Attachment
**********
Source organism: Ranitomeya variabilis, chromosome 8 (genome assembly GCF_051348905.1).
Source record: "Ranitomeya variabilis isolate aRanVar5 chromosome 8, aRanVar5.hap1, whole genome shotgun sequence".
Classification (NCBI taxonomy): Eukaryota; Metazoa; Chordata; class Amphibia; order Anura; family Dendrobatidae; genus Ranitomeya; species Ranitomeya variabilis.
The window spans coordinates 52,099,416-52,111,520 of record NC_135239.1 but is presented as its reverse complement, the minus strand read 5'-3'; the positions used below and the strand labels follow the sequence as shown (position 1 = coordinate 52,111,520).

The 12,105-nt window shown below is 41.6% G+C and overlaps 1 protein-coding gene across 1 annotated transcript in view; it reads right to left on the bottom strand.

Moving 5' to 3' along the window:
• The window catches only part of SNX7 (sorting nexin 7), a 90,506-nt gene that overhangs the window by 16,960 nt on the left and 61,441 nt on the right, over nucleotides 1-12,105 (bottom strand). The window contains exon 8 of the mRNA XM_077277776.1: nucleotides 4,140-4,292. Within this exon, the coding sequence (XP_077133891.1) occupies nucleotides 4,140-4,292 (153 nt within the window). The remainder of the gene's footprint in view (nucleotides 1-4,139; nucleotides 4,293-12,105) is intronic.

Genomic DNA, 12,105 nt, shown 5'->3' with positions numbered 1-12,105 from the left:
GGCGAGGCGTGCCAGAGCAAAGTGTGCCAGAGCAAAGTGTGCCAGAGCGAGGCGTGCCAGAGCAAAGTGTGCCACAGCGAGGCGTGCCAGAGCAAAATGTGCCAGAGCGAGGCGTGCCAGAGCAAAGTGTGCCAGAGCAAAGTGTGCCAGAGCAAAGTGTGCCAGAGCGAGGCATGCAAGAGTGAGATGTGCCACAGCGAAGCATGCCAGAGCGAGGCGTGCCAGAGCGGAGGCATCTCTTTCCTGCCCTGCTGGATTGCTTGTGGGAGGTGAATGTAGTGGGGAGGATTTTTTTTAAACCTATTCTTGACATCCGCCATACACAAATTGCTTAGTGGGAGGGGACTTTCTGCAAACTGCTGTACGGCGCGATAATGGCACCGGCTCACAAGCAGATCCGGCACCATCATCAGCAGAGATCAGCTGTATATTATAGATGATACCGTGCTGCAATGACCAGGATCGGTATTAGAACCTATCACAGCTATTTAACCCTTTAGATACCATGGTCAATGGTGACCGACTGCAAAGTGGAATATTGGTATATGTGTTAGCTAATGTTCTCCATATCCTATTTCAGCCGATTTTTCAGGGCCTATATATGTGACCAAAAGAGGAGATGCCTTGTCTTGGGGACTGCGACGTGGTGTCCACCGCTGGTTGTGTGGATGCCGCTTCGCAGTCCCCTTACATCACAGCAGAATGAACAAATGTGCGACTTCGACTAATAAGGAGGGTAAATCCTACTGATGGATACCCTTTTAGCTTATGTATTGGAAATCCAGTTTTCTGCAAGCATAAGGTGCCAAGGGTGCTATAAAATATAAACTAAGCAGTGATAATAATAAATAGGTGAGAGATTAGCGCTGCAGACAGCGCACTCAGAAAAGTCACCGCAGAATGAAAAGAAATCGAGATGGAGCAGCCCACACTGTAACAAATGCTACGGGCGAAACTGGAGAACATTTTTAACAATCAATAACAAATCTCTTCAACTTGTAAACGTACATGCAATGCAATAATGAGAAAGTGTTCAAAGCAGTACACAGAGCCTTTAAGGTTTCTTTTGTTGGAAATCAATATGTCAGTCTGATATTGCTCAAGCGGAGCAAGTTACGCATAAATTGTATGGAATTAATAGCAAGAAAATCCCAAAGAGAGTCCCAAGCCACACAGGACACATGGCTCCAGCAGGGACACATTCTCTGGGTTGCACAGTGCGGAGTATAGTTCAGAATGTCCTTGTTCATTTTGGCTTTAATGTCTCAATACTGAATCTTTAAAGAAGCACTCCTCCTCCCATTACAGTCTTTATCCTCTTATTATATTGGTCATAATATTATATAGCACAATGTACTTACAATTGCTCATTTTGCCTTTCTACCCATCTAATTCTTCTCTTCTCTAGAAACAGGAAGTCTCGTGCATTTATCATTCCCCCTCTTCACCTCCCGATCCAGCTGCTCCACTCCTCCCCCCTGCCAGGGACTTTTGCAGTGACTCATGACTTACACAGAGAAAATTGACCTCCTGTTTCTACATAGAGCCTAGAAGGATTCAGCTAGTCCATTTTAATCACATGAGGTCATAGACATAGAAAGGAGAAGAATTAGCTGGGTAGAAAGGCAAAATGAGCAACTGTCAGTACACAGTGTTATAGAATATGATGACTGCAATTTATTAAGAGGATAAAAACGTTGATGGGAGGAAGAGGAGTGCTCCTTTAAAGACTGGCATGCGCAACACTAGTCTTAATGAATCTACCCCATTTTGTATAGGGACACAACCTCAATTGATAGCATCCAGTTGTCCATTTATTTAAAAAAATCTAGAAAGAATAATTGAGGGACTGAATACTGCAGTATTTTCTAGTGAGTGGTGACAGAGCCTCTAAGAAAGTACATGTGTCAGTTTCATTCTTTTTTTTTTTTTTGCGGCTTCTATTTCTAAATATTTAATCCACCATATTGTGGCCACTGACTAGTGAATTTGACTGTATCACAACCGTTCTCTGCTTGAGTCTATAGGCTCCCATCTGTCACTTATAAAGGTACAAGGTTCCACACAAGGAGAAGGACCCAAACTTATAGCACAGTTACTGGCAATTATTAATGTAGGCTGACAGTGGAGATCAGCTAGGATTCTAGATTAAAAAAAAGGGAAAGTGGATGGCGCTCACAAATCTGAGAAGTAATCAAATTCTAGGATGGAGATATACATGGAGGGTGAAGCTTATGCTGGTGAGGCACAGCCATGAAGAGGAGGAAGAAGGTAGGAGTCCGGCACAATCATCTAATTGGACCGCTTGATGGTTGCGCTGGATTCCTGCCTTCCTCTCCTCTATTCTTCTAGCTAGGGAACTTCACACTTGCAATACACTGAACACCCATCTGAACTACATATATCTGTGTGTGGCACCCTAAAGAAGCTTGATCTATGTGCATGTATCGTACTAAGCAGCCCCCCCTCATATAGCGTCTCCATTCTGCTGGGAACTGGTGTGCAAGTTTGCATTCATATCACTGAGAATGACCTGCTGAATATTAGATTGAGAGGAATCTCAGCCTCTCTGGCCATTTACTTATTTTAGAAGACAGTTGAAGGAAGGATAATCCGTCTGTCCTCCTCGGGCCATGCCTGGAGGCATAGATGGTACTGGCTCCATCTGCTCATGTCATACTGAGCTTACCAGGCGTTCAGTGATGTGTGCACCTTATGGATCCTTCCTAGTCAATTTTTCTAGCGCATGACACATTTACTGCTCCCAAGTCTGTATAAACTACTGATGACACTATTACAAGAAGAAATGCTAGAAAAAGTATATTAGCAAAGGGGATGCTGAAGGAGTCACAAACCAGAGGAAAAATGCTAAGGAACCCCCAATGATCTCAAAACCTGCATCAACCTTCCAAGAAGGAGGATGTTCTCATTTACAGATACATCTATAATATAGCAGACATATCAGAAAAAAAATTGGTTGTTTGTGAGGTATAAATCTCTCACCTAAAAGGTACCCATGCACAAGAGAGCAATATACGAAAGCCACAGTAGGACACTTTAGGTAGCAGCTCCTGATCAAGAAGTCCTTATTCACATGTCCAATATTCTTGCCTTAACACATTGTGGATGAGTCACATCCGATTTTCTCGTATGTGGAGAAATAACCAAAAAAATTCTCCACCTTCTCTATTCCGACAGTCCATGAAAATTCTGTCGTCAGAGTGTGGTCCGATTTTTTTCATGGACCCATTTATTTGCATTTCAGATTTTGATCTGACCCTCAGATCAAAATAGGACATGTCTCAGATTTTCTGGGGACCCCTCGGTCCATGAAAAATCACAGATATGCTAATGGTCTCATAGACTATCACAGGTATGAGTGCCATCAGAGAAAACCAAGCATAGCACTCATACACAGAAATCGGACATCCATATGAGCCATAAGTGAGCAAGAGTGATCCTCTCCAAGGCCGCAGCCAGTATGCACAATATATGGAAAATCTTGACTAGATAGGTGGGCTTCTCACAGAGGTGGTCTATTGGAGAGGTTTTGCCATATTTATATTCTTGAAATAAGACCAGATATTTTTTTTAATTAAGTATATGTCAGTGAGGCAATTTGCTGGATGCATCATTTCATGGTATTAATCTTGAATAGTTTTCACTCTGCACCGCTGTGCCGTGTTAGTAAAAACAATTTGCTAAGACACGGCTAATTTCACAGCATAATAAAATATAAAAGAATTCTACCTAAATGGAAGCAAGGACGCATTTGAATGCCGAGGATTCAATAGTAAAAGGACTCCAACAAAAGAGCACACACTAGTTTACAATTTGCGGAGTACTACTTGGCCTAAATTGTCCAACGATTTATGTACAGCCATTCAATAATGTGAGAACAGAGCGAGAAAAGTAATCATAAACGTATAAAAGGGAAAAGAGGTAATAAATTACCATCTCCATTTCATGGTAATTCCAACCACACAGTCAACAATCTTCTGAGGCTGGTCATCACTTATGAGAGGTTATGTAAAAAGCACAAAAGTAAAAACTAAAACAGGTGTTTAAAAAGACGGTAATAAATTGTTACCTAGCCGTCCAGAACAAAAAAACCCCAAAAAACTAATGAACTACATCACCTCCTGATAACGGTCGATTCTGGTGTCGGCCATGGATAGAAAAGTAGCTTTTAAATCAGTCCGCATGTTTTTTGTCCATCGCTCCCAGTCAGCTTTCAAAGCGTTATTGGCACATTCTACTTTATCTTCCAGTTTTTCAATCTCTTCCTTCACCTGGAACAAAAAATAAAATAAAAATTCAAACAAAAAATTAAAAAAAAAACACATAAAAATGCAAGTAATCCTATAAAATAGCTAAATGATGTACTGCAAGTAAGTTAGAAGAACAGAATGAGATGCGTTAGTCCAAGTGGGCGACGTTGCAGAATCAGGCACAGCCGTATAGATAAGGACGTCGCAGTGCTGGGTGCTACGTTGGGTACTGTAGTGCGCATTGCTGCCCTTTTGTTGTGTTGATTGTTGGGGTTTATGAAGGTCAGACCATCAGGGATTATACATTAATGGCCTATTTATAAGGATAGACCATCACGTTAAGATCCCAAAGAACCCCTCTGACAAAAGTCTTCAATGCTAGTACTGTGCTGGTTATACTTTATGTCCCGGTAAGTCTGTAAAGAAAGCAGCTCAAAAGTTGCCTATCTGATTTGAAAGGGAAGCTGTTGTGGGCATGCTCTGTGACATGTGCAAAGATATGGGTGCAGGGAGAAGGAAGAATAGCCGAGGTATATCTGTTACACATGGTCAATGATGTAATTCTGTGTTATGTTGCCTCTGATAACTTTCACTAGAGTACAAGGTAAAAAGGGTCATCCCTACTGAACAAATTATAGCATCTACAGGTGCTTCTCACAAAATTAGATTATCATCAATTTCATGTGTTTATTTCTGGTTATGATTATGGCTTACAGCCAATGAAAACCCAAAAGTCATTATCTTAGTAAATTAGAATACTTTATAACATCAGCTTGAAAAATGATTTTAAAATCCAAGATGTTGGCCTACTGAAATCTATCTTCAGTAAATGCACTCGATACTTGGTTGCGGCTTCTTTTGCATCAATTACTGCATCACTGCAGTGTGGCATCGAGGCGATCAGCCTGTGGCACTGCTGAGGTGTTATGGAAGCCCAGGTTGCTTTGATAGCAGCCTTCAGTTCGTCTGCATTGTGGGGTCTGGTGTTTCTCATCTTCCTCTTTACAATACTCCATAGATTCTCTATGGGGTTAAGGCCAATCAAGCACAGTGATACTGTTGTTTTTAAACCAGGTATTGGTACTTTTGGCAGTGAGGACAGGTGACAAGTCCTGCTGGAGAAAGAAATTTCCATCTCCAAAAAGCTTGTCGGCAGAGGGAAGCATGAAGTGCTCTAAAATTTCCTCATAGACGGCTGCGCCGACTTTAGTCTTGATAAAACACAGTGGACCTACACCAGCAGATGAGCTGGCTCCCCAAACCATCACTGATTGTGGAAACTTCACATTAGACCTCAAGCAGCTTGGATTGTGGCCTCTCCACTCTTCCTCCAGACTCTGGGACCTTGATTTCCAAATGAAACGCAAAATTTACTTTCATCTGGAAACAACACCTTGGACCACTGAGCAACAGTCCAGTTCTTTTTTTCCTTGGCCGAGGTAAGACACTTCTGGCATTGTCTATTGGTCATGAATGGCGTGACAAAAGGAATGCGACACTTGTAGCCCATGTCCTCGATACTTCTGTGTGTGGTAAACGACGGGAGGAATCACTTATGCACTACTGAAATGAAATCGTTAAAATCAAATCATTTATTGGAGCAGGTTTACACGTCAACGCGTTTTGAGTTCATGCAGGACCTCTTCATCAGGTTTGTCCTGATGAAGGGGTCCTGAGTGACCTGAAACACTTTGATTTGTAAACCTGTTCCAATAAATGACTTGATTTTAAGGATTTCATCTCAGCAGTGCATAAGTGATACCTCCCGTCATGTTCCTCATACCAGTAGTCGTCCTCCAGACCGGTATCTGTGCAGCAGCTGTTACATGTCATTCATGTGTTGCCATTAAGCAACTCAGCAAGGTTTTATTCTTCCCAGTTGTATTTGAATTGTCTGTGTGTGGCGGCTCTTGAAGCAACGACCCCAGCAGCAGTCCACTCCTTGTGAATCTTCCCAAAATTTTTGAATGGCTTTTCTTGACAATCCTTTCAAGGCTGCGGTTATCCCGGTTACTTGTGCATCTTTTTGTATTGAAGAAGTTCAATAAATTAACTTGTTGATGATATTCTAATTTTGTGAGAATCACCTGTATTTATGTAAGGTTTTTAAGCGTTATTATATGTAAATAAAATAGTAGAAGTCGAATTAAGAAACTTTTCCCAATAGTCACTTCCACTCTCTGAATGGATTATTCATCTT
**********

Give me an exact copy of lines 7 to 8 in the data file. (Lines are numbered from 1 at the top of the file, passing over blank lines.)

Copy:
• The window catches only part of SNX7 (sorting nexin 7), a 90,506-nt gene that overhangs the window by 16,960 nt on the left and 61,441 nt on the right, over nucleotides 1-12,105 (bottom strand). The window contains exon 8 of the mRNA XM_077277776.1: nucleotides 4,140-4,292. Within this exon, the coding sequence (XP_077133891.1) occupies nucleotides 4,140-4,292 (153 nt within the window). The remainder of the gene's footprint in view (nucleotides 1-4,139; nucleotides 4,293-12,105) is intronic.

Genomic DNA, 12,105 nt, shown 5'->3' with positions numbered 1-12,105 from the left: